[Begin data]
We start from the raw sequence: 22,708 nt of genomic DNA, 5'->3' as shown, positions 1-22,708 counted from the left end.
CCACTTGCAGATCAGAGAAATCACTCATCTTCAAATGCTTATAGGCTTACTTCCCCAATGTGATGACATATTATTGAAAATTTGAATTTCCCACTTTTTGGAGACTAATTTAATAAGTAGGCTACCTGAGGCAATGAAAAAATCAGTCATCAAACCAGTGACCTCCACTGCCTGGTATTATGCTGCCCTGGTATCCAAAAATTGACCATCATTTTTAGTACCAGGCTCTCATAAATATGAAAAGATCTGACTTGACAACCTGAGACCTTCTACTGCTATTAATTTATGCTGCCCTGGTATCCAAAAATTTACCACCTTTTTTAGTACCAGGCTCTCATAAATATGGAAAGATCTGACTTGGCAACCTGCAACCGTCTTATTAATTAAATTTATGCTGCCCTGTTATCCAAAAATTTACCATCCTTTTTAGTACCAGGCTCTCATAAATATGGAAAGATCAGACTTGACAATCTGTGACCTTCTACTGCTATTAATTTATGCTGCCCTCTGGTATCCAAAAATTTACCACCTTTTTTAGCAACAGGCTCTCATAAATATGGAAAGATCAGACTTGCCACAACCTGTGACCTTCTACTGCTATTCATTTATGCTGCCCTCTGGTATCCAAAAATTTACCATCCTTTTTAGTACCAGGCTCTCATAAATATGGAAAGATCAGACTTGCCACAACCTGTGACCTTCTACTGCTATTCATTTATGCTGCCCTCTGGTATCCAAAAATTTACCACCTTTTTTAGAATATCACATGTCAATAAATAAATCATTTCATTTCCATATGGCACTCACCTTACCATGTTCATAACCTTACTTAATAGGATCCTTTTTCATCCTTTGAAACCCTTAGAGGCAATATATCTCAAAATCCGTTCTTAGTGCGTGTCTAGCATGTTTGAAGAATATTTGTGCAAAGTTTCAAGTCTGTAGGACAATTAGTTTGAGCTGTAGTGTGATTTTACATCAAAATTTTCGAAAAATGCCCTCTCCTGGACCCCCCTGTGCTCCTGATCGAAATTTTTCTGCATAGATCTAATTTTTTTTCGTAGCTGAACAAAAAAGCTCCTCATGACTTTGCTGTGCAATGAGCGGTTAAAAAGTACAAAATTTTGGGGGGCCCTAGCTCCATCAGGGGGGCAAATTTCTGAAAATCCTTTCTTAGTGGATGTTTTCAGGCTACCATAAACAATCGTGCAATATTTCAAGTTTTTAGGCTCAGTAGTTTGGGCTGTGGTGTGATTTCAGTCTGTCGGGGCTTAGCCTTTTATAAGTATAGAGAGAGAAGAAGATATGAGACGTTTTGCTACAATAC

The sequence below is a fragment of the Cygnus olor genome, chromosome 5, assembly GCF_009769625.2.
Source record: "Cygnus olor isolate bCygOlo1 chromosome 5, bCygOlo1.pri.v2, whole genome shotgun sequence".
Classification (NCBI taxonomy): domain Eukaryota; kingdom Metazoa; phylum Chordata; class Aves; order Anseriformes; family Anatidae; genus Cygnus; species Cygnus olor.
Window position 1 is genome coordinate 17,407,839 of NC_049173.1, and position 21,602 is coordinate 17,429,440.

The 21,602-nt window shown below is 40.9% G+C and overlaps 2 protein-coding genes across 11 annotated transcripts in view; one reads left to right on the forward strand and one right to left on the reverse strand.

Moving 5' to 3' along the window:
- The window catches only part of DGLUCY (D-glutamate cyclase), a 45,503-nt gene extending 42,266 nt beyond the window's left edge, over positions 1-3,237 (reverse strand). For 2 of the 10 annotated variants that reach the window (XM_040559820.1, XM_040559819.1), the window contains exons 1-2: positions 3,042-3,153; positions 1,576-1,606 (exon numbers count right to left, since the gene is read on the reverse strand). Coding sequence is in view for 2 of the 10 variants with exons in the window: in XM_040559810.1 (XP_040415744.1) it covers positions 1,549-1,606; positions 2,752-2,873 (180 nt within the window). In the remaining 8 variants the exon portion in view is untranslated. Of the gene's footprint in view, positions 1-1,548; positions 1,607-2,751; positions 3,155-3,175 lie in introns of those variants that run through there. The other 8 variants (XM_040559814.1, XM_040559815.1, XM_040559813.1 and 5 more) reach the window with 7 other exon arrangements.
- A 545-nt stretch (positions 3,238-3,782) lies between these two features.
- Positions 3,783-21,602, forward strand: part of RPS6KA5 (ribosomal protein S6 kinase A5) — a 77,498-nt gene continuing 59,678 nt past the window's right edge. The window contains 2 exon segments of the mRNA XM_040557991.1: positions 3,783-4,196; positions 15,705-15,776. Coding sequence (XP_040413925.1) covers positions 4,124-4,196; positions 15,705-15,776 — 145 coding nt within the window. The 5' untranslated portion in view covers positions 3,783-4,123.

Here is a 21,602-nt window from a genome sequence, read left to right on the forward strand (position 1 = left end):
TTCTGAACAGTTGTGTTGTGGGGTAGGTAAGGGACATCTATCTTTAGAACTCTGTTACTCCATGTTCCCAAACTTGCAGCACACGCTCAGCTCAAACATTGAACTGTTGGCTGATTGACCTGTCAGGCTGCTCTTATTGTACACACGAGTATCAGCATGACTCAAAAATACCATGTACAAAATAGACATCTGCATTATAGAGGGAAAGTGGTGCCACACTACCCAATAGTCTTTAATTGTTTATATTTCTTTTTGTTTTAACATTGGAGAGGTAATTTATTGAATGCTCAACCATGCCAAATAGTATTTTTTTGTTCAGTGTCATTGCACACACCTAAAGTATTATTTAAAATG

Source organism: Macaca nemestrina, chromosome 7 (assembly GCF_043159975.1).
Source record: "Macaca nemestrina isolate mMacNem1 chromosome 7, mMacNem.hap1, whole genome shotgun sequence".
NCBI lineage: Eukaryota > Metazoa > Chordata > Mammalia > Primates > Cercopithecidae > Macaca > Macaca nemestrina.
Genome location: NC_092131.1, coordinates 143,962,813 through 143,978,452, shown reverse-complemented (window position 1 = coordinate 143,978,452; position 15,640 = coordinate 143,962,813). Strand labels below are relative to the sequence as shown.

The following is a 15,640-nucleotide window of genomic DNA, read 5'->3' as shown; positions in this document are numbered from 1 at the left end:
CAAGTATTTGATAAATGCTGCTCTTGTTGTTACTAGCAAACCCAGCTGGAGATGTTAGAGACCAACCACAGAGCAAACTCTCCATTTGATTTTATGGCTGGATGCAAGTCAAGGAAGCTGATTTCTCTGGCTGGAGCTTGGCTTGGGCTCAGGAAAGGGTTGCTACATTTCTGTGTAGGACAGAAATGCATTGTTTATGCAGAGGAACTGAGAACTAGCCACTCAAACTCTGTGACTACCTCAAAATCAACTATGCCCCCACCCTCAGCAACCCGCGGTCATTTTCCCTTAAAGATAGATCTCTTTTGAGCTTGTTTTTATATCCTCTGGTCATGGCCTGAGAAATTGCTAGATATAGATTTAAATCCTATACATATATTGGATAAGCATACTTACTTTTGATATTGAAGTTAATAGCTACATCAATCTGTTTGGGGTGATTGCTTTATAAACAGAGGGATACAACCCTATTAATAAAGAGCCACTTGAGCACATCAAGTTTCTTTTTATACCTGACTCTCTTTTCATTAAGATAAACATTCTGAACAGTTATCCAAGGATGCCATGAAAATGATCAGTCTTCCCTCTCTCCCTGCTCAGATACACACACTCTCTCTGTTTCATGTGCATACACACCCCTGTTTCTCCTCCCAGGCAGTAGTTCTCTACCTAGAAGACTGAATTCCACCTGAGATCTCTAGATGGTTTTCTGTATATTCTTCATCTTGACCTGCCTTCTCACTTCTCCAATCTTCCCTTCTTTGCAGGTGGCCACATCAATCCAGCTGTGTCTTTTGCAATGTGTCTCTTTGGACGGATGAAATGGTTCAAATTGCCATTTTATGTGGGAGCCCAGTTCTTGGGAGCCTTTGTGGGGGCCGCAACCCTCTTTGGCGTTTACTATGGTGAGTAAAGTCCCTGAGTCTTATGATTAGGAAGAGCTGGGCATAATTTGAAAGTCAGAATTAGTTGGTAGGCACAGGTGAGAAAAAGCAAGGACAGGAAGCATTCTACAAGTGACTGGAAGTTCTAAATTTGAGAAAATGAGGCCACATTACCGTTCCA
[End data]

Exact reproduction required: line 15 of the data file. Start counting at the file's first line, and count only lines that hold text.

Source record: "Macaca nemestrina isolate mMacNem1 chromosome 7, mMacNem.hap1, whole genome shotgun sequence".